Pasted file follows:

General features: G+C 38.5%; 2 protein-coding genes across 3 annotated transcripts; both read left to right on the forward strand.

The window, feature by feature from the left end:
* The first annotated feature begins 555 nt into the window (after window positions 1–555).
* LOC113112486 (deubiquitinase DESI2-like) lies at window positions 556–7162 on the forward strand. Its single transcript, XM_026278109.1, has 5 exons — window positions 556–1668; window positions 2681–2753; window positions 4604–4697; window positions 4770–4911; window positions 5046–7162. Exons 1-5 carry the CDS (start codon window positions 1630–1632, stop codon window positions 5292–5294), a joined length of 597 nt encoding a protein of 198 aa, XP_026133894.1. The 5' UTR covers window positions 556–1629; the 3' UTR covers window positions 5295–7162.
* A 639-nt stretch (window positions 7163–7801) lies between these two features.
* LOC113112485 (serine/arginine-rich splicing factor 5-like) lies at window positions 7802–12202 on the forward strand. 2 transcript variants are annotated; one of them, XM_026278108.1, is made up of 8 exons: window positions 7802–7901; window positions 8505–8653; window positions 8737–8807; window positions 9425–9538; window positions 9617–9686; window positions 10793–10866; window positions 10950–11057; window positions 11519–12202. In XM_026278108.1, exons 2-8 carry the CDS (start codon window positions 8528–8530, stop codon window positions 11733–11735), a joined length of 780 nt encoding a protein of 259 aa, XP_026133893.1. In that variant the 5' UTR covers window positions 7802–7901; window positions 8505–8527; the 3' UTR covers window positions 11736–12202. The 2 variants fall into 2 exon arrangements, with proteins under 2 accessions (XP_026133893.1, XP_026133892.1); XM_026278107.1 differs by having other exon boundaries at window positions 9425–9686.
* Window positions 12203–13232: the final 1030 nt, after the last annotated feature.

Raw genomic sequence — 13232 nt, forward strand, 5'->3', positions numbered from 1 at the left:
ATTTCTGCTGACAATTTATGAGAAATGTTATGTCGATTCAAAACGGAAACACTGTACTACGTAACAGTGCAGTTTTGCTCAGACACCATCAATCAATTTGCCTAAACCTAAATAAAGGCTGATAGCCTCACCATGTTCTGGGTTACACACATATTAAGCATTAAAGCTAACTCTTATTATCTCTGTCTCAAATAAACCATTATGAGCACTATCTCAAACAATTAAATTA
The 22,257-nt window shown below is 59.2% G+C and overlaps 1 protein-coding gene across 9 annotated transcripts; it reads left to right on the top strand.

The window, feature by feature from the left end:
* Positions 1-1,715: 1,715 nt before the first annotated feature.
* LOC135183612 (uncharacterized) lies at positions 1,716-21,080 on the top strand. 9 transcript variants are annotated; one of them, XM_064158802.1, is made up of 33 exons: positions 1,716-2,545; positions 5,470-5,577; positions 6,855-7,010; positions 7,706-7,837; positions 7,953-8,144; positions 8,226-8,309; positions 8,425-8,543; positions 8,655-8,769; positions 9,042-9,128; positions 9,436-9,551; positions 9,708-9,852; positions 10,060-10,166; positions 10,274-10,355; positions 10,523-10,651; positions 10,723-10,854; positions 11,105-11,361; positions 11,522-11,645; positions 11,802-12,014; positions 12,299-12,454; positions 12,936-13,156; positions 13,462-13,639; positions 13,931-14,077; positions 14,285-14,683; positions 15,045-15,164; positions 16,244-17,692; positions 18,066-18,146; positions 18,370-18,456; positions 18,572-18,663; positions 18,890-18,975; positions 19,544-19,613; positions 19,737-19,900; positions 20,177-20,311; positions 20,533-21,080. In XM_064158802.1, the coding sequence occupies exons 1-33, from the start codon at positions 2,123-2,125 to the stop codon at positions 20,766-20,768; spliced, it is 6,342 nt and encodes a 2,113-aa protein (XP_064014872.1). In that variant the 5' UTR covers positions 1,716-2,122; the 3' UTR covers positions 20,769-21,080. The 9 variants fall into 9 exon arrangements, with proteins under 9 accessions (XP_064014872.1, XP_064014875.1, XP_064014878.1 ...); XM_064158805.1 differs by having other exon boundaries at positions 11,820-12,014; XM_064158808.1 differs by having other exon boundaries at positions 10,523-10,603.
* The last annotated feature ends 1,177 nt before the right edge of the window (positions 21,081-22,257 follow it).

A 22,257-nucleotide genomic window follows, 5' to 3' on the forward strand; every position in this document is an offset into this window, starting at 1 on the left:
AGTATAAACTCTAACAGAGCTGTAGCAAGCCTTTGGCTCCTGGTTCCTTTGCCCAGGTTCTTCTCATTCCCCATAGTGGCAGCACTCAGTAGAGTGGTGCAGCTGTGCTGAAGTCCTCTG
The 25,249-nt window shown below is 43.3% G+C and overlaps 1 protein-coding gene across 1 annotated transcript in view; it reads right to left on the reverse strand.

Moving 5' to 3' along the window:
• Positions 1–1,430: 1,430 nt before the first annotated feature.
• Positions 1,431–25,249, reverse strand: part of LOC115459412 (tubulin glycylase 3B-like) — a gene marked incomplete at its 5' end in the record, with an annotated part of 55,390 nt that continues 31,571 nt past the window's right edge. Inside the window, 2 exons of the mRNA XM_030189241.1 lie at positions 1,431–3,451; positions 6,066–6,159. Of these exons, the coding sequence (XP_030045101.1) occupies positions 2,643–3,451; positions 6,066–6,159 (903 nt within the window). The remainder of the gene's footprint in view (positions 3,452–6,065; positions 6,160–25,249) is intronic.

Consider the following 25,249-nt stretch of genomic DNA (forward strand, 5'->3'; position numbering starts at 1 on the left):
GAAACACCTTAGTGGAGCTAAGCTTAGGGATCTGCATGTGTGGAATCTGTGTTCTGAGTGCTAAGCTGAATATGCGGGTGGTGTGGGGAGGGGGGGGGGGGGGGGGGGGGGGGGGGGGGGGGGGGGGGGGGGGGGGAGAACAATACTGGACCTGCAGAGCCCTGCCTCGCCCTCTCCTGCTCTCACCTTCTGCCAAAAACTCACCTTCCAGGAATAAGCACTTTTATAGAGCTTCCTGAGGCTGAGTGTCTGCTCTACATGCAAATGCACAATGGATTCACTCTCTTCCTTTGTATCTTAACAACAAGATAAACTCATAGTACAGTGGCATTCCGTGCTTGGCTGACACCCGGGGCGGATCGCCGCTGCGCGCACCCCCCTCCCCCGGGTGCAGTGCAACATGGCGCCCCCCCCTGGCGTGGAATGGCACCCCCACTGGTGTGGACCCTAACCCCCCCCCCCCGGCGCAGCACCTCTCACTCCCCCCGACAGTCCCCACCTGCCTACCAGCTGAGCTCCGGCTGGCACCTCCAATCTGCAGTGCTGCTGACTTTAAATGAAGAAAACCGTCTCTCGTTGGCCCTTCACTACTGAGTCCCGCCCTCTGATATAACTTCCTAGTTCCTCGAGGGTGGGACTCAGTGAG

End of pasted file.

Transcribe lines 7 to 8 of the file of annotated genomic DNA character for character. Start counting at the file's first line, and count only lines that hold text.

* Window positions 12203–13232: the final 1030 nt, after the last annotated feature.

Raw genomic sequence — 13232 nt, forward strand, 5'->3', positions numbered from 1 at the left: